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CV lies and interview technique | The Apprentice

CV lies and interview technique | The Apprentice

Christopher Davies, professional support lawyer, Halliwells

The final five faced interviews from hell this week. The interviewers were insulting, aggressive, uninterested in the answers and determined to make the candidates feel ill at ease, all the qualities that interviewers should not show.

It was certainly not a good example of how an interview should be conducted. In any recruitment process the interviewer should aim to gather the most information about the candidate. Putting the candidate at ease helps overcome any natural nervousness that might prevent the candidate fully expressing themselves. It was little surprise that the only candidate to be fired this week, Lucinda, expressed doubts as to whether she even wanted the job following the put downs that she had just faced in the interview.

However the key issue in this week's show has to be the embellishment of the candidates’ CV’s. One of the funnier moments was when Bolton born Alex was mocked for the description of himself as being 'fluent' in English. However it was not so funny when Lee was caught misrepresenting the period of time that he had been at university. His application stated that he had attended the university for two years. Upon checks being made it was found that he had in fact been there for only four months. “Are you sure it was two years?” and the tell-tale guilty reply: “To the best of my knowledge”.

Lee, one of the favourites to win the competition had been found to be lying and if he could lie on the application then that raises the question of what else he may not be so truthful about. One deception on an application form and suddenly the candidate’s integrity has to be under question. His subsequent admission that he was embarrassed by his lack of educational achievement and that he had tried to cover this did draw some sympathy. However had it not been for his previously outstanding contributions to the weekly tasks the lie would have been likely to lead to him being fired.

CV lies is a growing problem as the job market becomes more competitive. More than ever before, employers need to be alive to the fact that many people fabricate their CVs; whether it is qualifications, hobbies or previous employments. Only last year it was reported in a survey carried out by the pre-employment screening company, Risk Advisory Group, that half of all CVs contain some sort of lies while one in five feature serious misrepresentations such as falsified exam results and work experience.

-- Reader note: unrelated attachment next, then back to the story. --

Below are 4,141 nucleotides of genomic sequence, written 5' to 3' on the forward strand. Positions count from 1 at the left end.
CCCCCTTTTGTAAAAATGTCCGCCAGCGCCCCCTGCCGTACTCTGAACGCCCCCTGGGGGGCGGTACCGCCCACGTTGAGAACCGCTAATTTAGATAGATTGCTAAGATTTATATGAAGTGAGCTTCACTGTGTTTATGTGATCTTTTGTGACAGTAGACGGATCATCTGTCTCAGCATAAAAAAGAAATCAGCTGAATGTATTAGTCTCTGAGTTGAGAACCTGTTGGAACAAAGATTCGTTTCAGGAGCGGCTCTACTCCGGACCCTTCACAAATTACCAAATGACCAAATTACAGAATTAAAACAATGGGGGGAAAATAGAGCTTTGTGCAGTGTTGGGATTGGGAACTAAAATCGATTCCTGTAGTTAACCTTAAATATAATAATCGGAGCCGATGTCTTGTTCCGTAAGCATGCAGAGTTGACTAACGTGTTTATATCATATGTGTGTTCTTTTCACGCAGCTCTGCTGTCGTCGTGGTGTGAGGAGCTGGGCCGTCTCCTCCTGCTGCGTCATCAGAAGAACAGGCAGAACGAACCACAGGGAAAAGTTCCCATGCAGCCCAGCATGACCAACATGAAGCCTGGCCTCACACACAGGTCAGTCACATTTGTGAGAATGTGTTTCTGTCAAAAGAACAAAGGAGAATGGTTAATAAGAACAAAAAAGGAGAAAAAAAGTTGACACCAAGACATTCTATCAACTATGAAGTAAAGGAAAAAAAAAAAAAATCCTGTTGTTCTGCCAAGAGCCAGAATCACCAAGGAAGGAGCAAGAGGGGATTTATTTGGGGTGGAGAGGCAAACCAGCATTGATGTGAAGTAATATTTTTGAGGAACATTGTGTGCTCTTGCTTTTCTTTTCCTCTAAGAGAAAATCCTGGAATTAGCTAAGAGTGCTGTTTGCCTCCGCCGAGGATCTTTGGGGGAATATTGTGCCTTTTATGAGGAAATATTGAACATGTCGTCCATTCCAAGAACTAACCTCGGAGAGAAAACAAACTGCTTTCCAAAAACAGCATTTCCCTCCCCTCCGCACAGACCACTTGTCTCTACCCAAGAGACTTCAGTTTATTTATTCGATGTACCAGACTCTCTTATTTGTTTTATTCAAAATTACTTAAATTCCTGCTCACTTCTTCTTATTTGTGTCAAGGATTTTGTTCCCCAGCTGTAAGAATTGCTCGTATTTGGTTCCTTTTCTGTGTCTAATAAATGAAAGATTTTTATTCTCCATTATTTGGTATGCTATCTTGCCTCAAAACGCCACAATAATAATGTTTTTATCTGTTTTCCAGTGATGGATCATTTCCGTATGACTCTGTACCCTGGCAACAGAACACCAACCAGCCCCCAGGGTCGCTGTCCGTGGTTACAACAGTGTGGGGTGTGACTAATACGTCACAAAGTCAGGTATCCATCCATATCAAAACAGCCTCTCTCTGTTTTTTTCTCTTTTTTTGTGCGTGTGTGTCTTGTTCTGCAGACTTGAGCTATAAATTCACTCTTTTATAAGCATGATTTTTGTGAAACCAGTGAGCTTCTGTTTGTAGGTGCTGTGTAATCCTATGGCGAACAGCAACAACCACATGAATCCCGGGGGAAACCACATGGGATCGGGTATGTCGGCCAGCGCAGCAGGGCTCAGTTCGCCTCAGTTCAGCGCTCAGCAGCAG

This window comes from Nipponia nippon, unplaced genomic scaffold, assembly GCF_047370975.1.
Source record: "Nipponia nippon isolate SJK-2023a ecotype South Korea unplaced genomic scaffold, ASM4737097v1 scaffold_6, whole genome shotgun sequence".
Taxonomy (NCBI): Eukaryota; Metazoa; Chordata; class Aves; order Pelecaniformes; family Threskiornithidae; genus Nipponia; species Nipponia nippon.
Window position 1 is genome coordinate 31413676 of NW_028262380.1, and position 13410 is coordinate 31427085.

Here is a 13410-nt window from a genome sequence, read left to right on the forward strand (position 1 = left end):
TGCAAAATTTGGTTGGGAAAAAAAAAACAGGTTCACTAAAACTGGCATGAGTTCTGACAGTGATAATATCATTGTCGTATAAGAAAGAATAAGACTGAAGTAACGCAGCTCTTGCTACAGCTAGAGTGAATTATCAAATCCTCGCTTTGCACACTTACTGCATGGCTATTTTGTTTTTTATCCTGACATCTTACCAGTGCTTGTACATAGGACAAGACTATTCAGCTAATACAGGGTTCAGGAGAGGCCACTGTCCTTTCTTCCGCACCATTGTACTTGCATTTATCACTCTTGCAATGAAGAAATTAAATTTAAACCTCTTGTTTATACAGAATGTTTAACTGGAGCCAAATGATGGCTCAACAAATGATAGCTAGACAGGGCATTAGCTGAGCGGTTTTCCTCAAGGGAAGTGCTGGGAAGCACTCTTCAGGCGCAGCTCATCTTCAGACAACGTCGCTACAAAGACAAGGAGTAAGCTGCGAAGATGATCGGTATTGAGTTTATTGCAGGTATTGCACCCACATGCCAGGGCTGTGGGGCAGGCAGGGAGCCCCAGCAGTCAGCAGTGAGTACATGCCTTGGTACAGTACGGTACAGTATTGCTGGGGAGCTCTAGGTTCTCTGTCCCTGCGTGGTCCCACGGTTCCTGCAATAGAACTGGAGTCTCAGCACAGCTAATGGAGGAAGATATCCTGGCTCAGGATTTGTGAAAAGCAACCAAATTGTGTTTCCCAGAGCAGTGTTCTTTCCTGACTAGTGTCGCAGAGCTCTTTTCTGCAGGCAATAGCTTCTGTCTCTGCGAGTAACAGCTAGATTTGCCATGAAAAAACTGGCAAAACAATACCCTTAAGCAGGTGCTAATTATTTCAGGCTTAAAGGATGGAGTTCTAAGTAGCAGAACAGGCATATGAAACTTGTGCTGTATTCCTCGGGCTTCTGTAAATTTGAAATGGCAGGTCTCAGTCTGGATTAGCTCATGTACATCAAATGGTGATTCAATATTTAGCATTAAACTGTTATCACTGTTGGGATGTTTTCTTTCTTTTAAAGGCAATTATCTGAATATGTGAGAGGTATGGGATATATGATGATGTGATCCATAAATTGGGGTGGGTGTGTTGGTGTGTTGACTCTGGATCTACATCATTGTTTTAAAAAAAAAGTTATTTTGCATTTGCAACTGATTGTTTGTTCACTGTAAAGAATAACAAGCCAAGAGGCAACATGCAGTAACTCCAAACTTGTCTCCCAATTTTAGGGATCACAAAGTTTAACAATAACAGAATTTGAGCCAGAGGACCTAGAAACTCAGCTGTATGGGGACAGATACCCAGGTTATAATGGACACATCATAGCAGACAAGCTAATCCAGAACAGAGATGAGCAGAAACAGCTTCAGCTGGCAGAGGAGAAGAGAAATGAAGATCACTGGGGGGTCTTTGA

To guard against fraudulent CV’s means ensuring that the recruitment process has adequate safeguards in place. Academic qualifications must be checked with the awarding establishment and references should be confirmed with the organisation that it appears has provided them. Where possible the referee should be personally contacted.

It is important to keep control of the situation. Any job offer should be made conditional upon satisfactory references being received and background checks being completed before allowing the employee to begin in the post.

While carrying out checks may appear onerous there are potentially very serious consequences if a candidate bluffs their way into a position for which they do not possess the qualifications or experience. Not only is the business likely to lose customers but the appointment will inevitably cause unrest among other employees, and then there is the embarrassment of having to right the situation and the significant cost of having to go through the whole recruitment process again.


Published Thursday, 05 June 2008 by Editor


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Industry Quotes


“more than 7.5 million of Britain's 25.3 million working population have misled their potential employer while applying for a job.”

Mori .

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